OccupyMN protests “everything that feels wrong with America”

Grace Gessner, Staff Writer

Occupy Minnesota in downtown Minneapolis has been attracting people for months now. Some attendees are there because of the huge increase in foreclosing houses, and others are there for health care, the unemployment crisis, and other spreading protests that are a part of Occupy MN.

People have been fighting the rough economy since 2005, and many have been getting blatantly sick of it.

It started in New York City on September 17th: people protesting the horrible economy progressively expressed their anger until Occupy Wall Street was born. Protesters chose Wall Street as a symbol of corporate greed, and the protest continues to spread across the nation.

“How do we end the deficit? End the war, tax the rich!” chanted protesters at Occupy Chicago, “show me what democracy looks like! This is what democracy looks like!”

“There is not one clear message,” said one anonymous Occupy Wall Street protester, “we are a bunch of clear voices trying to unite with a clear solution, but I think we are going to achieve it once we unite.” The protester insisted that the themes of the protest could be shared by people all over the country: “This is the most universal protest I’ve ever been a part of. It’s the most beautiful thing; it’s more about brotherhood than anything else.”

“The fact that we don’t have a centralized goal is appealing to a lot of people,” commented another Occupy Wall Street protester, “because if it were a civil rights protest, a gay rights protest, or a protest for better education, it would alienate those other groups as opposed to saying, ‘everyone is welcome here.’”

“We’re protesting greed and everything that feels wrong with America,” the protester went on, “everyone can be involved in it, and that’s important.”

Occupy Wall Street has evolved into Occupy Chicago, Occupy MN, Occupy Miami and Occupy Seattle, as well as similar protests occuring throughout the country. All of the occupation environments differ. Some, like New York’s, are more organized and people know more of what they are doing; mainly because the occupation started in New York.

April Streich-Lukes from the Occupy MN media team said, “one of our [protesters’] biggest achievements was foreclosure.” One woman whose house was being foreclosed went to the protest and other protesters walked with her to the bank and started yelling and raising signs, and the bank helped cancel her foreclosure.

This was a huge change for Occupy MN, but they’re still trying to achieve a place to debate about policy issues, like foreclosures and healthcare. “There are areas in St. Paul where every other house is in foreclosure,” said Occupy MN protester Liz Asmus.

Protesters are happy that other people are starting to take note on how horrible the economy is, and doing something about it. Downtown is even filled with kids that get into the protests.

Some protesters have been violent, but police officers have been careful enough to take care of them and make sure that downtown can be a relatively safe zone, and there has only been a few arrests. Some protest spots have been moved to different places because of police escorts, and some park zones and buildings have been blocked off from public view. “We have had some one who dropped off bricks, and said it was riot equipment,” said Streich-Lukes. There have not yet been any riots at Occupy MN.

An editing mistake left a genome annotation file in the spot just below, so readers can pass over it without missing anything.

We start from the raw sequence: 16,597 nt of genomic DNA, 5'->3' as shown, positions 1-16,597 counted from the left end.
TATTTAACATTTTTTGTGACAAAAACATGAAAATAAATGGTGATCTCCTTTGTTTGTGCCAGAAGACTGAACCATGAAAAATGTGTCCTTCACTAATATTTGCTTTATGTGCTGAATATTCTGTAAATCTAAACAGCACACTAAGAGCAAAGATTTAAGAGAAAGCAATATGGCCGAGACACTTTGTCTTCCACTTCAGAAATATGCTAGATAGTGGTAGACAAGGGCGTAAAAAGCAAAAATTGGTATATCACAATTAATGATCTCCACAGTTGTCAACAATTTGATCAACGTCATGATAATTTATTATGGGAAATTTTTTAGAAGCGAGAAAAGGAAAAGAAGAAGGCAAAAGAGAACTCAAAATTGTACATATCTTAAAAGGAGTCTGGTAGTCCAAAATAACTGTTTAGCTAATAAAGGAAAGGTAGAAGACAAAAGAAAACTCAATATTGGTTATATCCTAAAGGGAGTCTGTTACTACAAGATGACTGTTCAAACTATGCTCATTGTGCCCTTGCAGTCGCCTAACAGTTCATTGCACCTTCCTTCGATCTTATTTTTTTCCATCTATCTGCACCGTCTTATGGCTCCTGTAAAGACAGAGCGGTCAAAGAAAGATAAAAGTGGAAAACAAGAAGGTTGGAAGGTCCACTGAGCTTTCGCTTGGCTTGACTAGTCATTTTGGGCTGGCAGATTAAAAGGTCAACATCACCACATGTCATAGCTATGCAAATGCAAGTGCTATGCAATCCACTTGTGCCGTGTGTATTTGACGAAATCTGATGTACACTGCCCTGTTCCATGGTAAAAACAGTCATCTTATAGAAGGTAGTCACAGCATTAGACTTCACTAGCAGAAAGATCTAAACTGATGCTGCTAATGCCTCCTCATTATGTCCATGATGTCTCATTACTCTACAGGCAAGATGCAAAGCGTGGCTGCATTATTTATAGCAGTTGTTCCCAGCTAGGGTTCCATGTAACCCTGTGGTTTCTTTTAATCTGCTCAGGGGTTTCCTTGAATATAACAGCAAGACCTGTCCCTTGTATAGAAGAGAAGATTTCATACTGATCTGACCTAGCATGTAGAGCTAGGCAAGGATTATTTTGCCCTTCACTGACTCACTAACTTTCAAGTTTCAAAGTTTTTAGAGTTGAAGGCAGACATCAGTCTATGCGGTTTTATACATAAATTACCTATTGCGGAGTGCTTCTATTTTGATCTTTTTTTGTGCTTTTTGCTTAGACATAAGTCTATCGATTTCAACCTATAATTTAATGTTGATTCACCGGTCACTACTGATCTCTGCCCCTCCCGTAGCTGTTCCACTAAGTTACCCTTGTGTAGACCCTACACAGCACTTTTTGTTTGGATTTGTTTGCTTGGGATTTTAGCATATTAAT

Media Crew member Dan Delaney said that the environment at the protests varies from where you are. “Banks are aggressive and dangerous, while the plaza is comfy and addicting,” said Delaney, explaining that banks are where the police pile in to arrest violators, and the plaza is where the families and children are. Most of the protests occur in downtown Minneapolis, where the banks and plazas that Delaney mentions also are located.

Protesters are moving for winter survival, and want somewhere they can safely store equipment. Some protesters encourage moving into foreclosed homes, showing that they plan to protest all through the winter season.

Occupy MN is trying to remove companies that are not on the same page, like banks. Protesters are currently trying to tell people that moving from big banks to small credit unions is a safer choice. “At this point, we try and make everything better, but corporate greed has been pushing us down,” Asmus says.

Some people that are against the protesters say there is no real point to the protesting. “They don’t have an articulated message,” said economics teacher Doug Berglund. Berglund contemplates that they are more into movement than changing something; he also thinks that the protests are ineffective but it’s for a worthy cause.

Berglund and his students drove past the protest and he explained to them that the protesters have a right to protest, and he is fine with the protests as long as they don’t get in his way of reaching a destination in downtown Minneapolis.

These protests have widespread effects on people. They build a sense of community, and help teach people what really is going on with our economy. Some people are there to let out their anger, and some stir up their anger on the spot, but some are there just to be supportive and feel like a part of the nations changing economy. “People are just happy that other people are being supportive.” says Asmus.